Plan B Speakers 2019

by Bob Richards E. E. T.



The Mid/Tweeter baffle of my other "2019 Hi-Fi speakers" should be great, but is a bit experimental. Putting them against a wall, which I want to do, might have a slightly less than ideal psycho-acoustic effect, because the rear radiation reflection won't get the 6mS delay (3 feet out from the wall behind the speaker) that is required for best effect. The bounce board in that design may improve that enough to still be great, but time will tell (haven't actually fired them up yet as of 8-17-19).

I already had the drivers for this "Plan B" project, so I built these.

I love using white oak for cabinets, because it's beautiful, light colored, very heavy and very hard. It's therefore very hard for the acoustic energy inside the cabinet to re-emerge through the cabinet walls. I recessed the front 3/8 inch so I could glue 3/8 inch thick felt to the front surface, to absorb some of the emission reinforcement effects of the panel. There will still be "baffle step" effects, but you can't really get around those unless the drivers are mounted on a very big wall. the purple felt on the Seas Millenium tweeter drivers is thin regular felt. Treble is so directional, I doubt if that felt makes an audible difference, but I like how it looks.

The wiring just comes out to Banana Jacks on the rear, so they can be bi-amp'd with an active crossover/EQ, or a passive crossover could be attached externally to the rear of the cabinet, and thereby be easy to mess with during calibration.

Here's the specs on the drivers:


With Frequency Response (FR) graphs this smooth and flat, I could use a one pole passive crossover at 2-4kHZ no problem, and then just have to worry about baffle step, and low end rolloff below 100HZ (unless there a separate woofer that does the bottom end - which there will be with X=100HZ). The Seas Millenium tweeter was arguably "state of the art" back in 2000 when it came out. I doubt if there's a one inch dome tweeter made since that is audibly better. It's said to have about twice the Xmax of most other one inch domes. It's one of very few one inch dome tweeters that can perform real well down to 1.4kHZ (with a 4 pole active filter). The five inch Focal drivers are not state of the art, but have enough Xmax to be used down to about 80HZ and perform real well. With active EQ I would expect them to do well down to 40HZ in a smaller room at moderate levels.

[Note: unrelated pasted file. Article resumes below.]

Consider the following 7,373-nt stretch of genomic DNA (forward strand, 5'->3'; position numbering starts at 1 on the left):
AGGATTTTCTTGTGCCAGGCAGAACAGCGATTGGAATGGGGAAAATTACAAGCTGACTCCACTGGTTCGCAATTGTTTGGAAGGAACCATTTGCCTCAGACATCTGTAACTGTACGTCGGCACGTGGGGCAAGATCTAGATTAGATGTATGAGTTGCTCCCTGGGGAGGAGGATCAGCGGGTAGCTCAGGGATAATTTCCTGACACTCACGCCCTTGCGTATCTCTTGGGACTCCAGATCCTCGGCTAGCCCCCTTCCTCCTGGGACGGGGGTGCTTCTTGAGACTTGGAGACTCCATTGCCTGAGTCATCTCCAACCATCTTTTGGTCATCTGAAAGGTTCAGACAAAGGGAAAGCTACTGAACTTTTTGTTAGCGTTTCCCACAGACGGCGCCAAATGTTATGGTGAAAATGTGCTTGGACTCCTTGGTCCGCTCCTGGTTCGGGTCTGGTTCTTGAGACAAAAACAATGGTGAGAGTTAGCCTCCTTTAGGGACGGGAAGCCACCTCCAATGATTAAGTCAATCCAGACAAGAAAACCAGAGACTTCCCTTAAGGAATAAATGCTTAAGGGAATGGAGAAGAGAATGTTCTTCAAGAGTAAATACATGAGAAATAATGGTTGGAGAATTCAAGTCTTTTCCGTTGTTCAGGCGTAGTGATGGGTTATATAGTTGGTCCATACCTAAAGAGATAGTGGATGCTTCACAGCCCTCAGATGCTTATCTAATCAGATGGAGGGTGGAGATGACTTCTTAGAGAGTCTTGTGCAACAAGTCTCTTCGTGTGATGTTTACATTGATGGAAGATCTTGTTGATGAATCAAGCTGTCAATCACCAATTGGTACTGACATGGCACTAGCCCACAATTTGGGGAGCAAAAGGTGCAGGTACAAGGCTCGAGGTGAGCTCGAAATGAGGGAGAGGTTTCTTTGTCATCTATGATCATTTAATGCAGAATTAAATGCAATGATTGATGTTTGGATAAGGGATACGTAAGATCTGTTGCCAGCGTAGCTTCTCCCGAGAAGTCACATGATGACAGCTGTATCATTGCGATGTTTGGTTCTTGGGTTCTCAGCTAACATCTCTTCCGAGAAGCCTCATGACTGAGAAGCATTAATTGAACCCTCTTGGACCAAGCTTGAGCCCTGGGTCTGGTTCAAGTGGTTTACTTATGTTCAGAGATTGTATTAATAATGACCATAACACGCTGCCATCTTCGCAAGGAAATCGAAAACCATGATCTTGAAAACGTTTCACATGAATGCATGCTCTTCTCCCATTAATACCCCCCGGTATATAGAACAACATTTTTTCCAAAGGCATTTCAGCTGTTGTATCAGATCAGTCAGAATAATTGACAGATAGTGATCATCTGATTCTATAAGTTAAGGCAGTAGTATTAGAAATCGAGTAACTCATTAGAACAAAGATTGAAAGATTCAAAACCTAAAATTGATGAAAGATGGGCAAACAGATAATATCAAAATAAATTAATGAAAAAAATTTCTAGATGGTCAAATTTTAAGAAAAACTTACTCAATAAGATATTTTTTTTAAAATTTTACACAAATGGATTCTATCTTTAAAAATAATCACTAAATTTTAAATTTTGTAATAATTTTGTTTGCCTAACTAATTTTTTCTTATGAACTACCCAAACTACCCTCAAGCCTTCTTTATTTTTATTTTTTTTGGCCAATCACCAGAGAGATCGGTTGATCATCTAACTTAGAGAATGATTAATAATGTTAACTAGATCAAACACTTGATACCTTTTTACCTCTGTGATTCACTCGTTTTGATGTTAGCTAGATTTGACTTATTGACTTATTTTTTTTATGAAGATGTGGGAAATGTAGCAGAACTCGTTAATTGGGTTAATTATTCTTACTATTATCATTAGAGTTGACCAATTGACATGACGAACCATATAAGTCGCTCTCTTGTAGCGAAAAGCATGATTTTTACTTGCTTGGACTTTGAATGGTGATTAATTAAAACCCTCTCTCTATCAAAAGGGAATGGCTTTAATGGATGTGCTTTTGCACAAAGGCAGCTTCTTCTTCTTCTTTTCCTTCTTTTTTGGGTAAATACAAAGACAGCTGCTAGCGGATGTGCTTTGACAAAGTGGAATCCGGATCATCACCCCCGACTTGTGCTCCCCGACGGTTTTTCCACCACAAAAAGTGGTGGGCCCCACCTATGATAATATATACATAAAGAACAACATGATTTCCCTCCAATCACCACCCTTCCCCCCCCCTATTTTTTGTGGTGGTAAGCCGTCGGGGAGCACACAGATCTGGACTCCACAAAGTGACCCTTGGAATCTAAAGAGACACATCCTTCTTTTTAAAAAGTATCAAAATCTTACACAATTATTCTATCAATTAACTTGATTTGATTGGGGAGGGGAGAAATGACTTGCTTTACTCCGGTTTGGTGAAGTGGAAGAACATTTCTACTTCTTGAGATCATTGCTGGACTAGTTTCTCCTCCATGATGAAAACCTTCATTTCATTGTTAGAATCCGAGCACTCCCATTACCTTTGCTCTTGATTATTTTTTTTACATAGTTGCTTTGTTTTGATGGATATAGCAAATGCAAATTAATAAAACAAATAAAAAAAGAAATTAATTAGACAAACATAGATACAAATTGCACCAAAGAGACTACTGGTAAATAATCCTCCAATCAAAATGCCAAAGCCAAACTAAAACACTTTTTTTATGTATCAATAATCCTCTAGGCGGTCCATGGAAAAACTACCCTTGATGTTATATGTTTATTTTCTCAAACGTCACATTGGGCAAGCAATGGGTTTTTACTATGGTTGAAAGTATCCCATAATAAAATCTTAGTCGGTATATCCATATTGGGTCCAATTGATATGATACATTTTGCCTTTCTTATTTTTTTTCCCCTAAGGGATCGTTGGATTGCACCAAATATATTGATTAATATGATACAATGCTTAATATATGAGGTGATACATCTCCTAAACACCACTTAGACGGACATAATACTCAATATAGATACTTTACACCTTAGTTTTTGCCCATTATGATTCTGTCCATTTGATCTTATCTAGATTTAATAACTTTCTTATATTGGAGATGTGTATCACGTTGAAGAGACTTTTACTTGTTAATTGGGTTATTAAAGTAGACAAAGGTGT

Here's a bunch of pictures I took during the build process:

The internal acoustic padding is where a lot of speakers fall short. You want to completely dissipate that rear energy, which otherwise re-emerges through the diaphrams FREQUECY SELECTIVELY. In other words it "colors" the sound in a less desireable way. A "gaussian" dissipation mechanism would be close to ideal. To achieve that, I glued the relatively stiff 3/8 inch thick wool felt tight against all internal surfaces. Then put a layer of 1/2 inch thick foam rummer on top of that. Then some dense wads of "Acousta-stuff" (like fiberglas insulation, which would work fine too) (the white stuff). then more foam rubber (the pink stuff) toward the rear. It's all glued in place as in the photos. The two shelves are there for their abilty to break up the potential end to end resonant issues, and to make the center part of the front baffle board (3/4 thick MDF) more rigid; less likely to ever vibrate significantly. Their openings don't line up, so any resonance is minimized.

I don't use the second voice coil winding in the Focal drivers for servo feedback of any kind. The two windings are wired in series to create a 16 ohm driver (spec sheet is wrong - I measured them), and the two 16 ohm drivers wired in parallel gives me an 8 ohm load for the power amp. This is one of the simplest speaker projects I've done in a long time, but should be quite excellent (haven't hooked them up yet as of 8-17-19).

I modified the circuitry for my earlier, since discarded, Open Baffle speakers (The Aurium Waveguides). Now it's a 3 way 4 pole Linkwitz/Riley, with active EQ for both the woofer (to be acoustically relatively flat down to 25HZ), and Baffle Step for the midrange drivers (see graph), and there's still the 2.7kHZ dip of about 2-3dB that Linkwitz recommended on his system due to the way the ear works.

Above on the left is the SPICE model graph for the Baffle Step EQ. The result is in the graph below.

The crossover/EQ circuit for the midrange and tweeter is above on the right. You can see how I modified the open baffle circuit for this system.

The levels in the above graph are with the output level trimpots centered. Not how they ended up after acoustic calibration with pink noise and calibrated mic.

Since I don't have an anechoic chamber for testing, I won't include the final acoustic Frequency Response graph.

Like with the vast majority of the listening rooms, the FR gets a bit ugly by the time the acoustic energy gets to the couch. Every room reflection causes a comb filter effect.

The Peerless brand 12 inch XXLS woofer below was top of the line about 20 years ago, and is still very competitive with any of todays woofers.

Below you can see the very well vented spider. On the right is a better look at the cabinet.

The very low bass is quite juicy. Especially noticable on percussion.



How do they sound?

Dynamic, Lush, Involving, Very Detailed...

There's a noticably bigger difference between good and bad program source material.


Tweeters should always be at least 3 feet off the floor. Higher is better.

Hanging these satalite cabinets from the ceiling (within a foot or two of the ceiling, aimed slightly downward at the couch) would be significantly better acoustically,

but more holes in the ceiling might piss off my landlord, so this will be fine.